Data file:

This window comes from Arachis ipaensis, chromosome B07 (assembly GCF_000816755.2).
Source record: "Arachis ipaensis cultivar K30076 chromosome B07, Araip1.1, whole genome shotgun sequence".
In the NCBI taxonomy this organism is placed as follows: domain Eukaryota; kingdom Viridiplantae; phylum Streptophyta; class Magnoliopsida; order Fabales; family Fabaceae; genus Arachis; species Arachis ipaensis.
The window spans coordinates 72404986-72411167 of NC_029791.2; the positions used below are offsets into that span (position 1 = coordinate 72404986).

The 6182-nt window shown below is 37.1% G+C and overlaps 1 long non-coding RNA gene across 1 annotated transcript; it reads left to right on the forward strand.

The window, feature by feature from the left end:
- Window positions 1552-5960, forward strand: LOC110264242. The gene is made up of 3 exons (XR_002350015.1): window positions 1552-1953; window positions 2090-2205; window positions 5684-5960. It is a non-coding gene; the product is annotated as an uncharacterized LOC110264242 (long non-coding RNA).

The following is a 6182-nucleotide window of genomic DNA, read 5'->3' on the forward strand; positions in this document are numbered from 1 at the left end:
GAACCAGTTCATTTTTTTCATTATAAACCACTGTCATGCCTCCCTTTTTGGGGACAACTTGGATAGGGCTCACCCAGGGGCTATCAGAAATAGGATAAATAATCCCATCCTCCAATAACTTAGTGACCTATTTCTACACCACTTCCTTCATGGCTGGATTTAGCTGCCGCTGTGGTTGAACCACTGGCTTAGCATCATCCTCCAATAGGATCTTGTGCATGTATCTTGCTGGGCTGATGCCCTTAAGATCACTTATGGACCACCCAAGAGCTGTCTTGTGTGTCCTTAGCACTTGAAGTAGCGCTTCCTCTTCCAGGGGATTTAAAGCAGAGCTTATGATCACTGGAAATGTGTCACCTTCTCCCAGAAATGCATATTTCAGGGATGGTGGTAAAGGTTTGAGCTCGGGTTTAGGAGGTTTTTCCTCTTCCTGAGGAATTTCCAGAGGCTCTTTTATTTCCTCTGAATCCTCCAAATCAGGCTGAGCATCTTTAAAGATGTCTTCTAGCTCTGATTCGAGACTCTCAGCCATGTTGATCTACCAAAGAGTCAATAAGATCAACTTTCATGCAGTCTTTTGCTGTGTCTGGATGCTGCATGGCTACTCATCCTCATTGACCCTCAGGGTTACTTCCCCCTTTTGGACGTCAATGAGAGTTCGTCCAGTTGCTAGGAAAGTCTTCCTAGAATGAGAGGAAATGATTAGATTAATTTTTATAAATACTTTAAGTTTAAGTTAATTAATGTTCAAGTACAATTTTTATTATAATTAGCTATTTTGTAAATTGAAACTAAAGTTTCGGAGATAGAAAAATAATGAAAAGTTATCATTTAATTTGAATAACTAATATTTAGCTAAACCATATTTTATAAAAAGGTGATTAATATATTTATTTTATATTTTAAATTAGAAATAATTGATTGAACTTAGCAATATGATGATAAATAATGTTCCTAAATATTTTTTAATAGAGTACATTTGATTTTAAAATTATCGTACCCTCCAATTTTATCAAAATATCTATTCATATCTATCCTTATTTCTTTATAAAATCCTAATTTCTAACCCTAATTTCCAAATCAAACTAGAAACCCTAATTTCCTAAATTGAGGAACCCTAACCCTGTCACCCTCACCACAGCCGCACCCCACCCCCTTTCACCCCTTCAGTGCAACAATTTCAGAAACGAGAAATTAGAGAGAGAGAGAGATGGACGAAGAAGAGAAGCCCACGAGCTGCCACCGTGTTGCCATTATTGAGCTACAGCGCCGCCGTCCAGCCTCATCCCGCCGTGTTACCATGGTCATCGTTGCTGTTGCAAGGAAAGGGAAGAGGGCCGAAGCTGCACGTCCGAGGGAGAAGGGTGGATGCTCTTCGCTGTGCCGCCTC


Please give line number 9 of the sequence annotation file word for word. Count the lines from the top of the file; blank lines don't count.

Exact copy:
GAACCAGTTCATTTTTTTCATTATAAACCACTGTCATGCCTCCCTTTTTGGGGACAACTTGGATAGGGCTCACCCAGGGGCTATCAGAAATAGGATAAATAATCCCATCCTCCAATAACTTAGTGACCTATTTCTACACCACTTCCTTCATGGCTGGATTTAGCTGCCGCTGTGGTTGAACCACTGGCTTAGCATCATCCTCCAATAGGATCTTGTGCATGTATCTTGCTGGGCTGATGCCCTTAAGATCACTTATGGACCACCCAAGAGCTGTCTTGTGTGTCCTTAGCACTTGAAGTAGCGCTTCCTCTTCCAGGGGATTTAAAGCAGAGCTTATGATCACTGGAAATGTGTCACCTTCTCCCAGAAATGCATATTTCAGGGATGGTGGTAAAGGTTTGAGCTCGGGTTTAGGAGGTTTTTCCTCTTCCTGAGGAATTTCCAGAGGCTCTTTTATTTCCTCTGAATCCTCCAAATCAGGCTGAGCATCTTTAAAGATGTCTTCTAGCTCTGATTCGAGACTCTCAGCCATGTTGATCTACCAAAGAGTCAATAAGATCAACTTTCATGCAGTCTTTTGCTGTGTCTGGATGCTGCATGGCTACTCATCCTCATTGACCCTCAGGGTTACTTCCCCCTTTTGGACGTCAATGAGAGTTCGTCCAGTTGCTAGGAAAGTCTTCCTAGAATGAGAGGAAATGATTAGATTAATTTTTATAAATACTTTAAGTTTAAGTTAATTAATGTTCAAGTACAATTTTTATTATAATTAGCTATTTTGTAAATTGAAACTAAAGTTTCGGAGATAGAAAAATAATGAAAAGTTATCATTTAATTTGAATAACTAATATTTAGCTAAACCATATTTTATAAAAAGGTGATTAATATATTTATTTTATATTTTAAATTAGAAATAATTGATTGAACTTAGCAATATGATGATAAATAATGTTCCTAAATATTTTTTAATAGAGTACATTTGATTTTAAAATTATCGTACCCTCCAATTTTATCAAAATATCTATTCATATCTATCCTTATTTCTTTATAAAATCCTAATTTCTAACCCTAATTTCCAAATCAAACTAGAAACCCTAATTTCCTAAATTGAGGAACCCTAACCCTGTCACCCTCACCACAGCCGCACCCCACCCCCTTTCACCCCTTCAGTGCAACAATTTCAGAAACGAGAAATTAGAGAGAGAGAGAGATGGACGAAGAAGAGAAGCCCACGAGCTGCCACCGTGTTGCCATTATTGAGCTACAGCGCCGCCGTCCAGCCTCATCCCGCCGTGTTACCATGGTCATCGTTGCTGTTGCAAGGAAAGGGAAGAGGGCCGAAGCTGCACGTCCGAGGGAGAAGGGTGGATGCTCTTCGCTGTGCCGCCTC